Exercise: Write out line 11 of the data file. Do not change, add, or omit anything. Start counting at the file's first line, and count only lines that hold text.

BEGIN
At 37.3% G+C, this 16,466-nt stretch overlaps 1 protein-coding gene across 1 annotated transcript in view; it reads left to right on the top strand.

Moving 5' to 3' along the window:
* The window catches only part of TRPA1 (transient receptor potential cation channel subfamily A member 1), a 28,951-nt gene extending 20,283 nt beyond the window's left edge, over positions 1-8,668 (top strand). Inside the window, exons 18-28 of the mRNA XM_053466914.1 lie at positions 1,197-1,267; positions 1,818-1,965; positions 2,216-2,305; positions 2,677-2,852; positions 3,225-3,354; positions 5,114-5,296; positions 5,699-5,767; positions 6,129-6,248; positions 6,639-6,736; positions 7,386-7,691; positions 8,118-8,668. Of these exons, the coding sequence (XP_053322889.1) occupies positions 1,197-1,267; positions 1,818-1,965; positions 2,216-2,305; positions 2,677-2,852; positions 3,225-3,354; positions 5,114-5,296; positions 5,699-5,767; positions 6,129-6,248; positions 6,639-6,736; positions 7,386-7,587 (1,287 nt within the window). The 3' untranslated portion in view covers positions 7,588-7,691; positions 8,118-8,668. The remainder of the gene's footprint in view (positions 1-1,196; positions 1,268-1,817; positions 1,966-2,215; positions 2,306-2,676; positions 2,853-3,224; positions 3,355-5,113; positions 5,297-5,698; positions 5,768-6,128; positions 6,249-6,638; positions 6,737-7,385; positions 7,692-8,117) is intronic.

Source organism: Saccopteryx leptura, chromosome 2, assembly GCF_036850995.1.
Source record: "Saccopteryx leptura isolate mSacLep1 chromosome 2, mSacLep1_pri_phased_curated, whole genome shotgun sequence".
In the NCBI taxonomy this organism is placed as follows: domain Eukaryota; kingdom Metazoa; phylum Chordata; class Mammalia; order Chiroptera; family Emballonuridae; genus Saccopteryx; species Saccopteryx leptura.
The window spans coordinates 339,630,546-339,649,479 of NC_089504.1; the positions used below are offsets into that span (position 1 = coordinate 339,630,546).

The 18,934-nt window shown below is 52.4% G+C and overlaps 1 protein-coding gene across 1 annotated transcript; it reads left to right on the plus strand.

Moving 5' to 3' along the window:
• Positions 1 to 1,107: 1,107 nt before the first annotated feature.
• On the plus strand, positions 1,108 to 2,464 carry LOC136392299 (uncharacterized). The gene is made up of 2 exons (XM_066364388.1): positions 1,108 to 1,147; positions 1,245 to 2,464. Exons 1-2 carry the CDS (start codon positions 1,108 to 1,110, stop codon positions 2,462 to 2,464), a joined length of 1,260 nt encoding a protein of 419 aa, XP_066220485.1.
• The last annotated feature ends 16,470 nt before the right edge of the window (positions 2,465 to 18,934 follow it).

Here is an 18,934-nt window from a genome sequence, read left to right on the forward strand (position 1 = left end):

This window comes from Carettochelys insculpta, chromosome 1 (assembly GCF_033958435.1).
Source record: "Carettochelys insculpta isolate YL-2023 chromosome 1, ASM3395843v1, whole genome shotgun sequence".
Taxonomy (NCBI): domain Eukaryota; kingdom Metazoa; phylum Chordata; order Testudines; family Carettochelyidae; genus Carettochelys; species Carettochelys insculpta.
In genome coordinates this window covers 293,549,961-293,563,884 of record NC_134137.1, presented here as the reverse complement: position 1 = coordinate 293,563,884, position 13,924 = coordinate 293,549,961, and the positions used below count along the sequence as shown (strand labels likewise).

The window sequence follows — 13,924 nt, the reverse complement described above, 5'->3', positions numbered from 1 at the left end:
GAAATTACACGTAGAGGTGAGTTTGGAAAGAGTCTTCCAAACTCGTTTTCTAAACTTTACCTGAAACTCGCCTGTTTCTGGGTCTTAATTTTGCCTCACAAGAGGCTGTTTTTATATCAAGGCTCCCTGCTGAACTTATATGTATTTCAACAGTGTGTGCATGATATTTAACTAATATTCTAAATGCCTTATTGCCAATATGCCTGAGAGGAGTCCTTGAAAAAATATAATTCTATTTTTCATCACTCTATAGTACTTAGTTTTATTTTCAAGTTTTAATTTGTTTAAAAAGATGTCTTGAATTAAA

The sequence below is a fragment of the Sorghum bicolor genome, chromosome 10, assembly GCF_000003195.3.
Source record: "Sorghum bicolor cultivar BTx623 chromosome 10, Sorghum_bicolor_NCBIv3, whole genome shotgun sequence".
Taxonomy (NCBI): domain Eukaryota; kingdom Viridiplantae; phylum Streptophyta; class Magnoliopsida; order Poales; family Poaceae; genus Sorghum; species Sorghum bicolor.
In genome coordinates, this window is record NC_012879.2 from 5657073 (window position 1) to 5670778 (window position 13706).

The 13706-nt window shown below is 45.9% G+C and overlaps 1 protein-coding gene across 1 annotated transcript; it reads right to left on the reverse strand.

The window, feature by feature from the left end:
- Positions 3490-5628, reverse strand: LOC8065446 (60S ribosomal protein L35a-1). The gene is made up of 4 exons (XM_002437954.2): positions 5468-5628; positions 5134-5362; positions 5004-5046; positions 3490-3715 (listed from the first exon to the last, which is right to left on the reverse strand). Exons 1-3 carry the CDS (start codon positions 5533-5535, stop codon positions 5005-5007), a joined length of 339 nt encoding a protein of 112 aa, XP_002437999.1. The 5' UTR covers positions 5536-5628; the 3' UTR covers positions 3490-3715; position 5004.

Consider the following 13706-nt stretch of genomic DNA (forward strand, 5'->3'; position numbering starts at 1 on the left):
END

• On the plus strand, positions 1,108 to 2,464 carry LOC136392299 (uncharacterized). The gene is made up of 2 exons (XM_066364388.1): positions 1,108 to 1,147; positions 1,245 to 2,464. Exons 1-2 carry the CDS (start codon positions 1,108 to 1,110, stop codon positions 2,462 to 2,464), a joined length of 1,260 nt encoding a protein of 419 aa, XP_066220485.1.